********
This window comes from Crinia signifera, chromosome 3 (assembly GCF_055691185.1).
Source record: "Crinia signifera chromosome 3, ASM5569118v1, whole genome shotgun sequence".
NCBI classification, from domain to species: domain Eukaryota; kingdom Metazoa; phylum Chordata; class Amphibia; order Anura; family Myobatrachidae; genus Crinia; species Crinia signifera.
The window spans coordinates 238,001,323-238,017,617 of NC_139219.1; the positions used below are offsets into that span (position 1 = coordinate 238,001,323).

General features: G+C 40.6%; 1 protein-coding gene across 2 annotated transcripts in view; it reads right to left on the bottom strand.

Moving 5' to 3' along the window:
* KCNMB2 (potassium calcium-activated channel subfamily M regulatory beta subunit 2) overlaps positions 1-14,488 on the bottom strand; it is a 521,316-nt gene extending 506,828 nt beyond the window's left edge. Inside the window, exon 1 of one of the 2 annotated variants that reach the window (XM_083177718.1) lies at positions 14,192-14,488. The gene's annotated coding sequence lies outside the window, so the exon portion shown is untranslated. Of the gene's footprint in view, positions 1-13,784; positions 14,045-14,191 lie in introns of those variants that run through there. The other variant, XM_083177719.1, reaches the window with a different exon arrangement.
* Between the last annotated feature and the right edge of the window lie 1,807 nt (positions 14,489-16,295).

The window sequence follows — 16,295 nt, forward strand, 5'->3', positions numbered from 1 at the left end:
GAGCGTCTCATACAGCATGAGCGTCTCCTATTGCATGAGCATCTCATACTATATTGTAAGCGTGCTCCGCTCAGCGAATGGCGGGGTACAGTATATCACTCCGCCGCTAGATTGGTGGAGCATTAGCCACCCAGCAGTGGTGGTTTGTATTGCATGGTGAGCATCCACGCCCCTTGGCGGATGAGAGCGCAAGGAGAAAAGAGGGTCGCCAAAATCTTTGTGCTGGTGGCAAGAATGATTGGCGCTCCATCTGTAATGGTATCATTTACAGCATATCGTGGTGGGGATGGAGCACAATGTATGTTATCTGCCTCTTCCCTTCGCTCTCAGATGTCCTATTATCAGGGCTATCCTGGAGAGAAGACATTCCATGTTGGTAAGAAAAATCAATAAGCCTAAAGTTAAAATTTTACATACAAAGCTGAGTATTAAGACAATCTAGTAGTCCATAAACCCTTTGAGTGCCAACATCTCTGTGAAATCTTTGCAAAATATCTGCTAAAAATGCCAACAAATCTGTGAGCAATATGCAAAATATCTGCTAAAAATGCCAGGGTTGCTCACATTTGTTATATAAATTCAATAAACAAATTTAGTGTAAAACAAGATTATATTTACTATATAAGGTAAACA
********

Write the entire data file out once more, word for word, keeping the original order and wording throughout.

This window comes from Crinia signifera, chromosome 3 (assembly GCF_055691185.1).
Source record: "Crinia signifera chromosome 3, ASM5569118v1, whole genome shotgun sequence".
NCBI classification, from domain to species: domain Eukaryota; kingdom Metazoa; phylum Chordata; class Amphibia; order Anura; family Myobatrachidae; genus Crinia; species Crinia signifera.
The window spans coordinates 238,001,323-238,017,617 of NC_139219.1; the positions used below are offsets into that span (position 1 = coordinate 238,001,323).

General features: G+C 40.6%; 1 protein-coding gene across 2 annotated transcripts in view; it reads right to left on the bottom strand.

Moving 5' to 3' along the window:
* KCNMB2 (potassium calcium-activated channel subfamily M regulatory beta subunit 2) overlaps positions 1-14,488 on the bottom strand; it is a 521,316-nt gene extending 506,828 nt beyond the window's left edge. Inside the window, exon 1 of one of the 2 annotated variants that reach the window (XM_083177718.1) lies at positions 14,192-14,488. The gene's annotated coding sequence lies outside the window, so the exon portion shown is untranslated. Of the gene's footprint in view, positions 1-13,784; positions 14,045-14,191 lie in introns of those variants that run through there. The other variant, XM_083177719.1, reaches the window with a different exon arrangement.
* Between the last annotated feature and the right edge of the window lie 1,807 nt (positions 14,489-16,295).

The window sequence follows — 16,295 nt, forward strand, 5'->3', positions numbered from 1 at the left end:
GAGCGTCTCATACAGCATGAGCGTCTCCTATTGCATGAGCATCTCATACTATATTGTAAGCGTGCTCCGCTCAGCGAATGGCGGGGTACAGTATATCACTCCGCCGCTAGATTGGTGGAGCATTAGCCACCCAGCAGTGGTGGTTTGTATTGCATGGTGAGCATCCACGCCCCTTGGCGGATGAGAGCGCAAGGAGAAAAGAGGGTCGCCAAAATCTTTGTGCTGGTGGCAAGAATGATTGGCGCTCCATCTGTAATGGTATCATTTACAGCATATCGTGGTGGGGATGGAGCACAATGTATGTTATCTGCCTCTTCCCTTCGCTCTCAGATGTCCTATTATCAGGGCTATCCTGGAGAGAAGACATTCCATGTTGGTAAGAAAAATCAATAAGCCTAAAGTTAAAATTTTACATACAAAGCTGAGTATTAAGACAATCTAGTAGTCCATAAACCCTTTGAGTGCCAACATCTCTGTGAAATCTTTGCAAAATATCTGCTAAAAATGCCAACAAATCTGTGAGCAATATGCAAAATATCTGCTAAAAATGCCAGGGTTGCTCACATTTGTTATATAAATTCAATAAACAAATTTAGTGTAAAACAAGATTATATTTACTATATAAGGTAAACA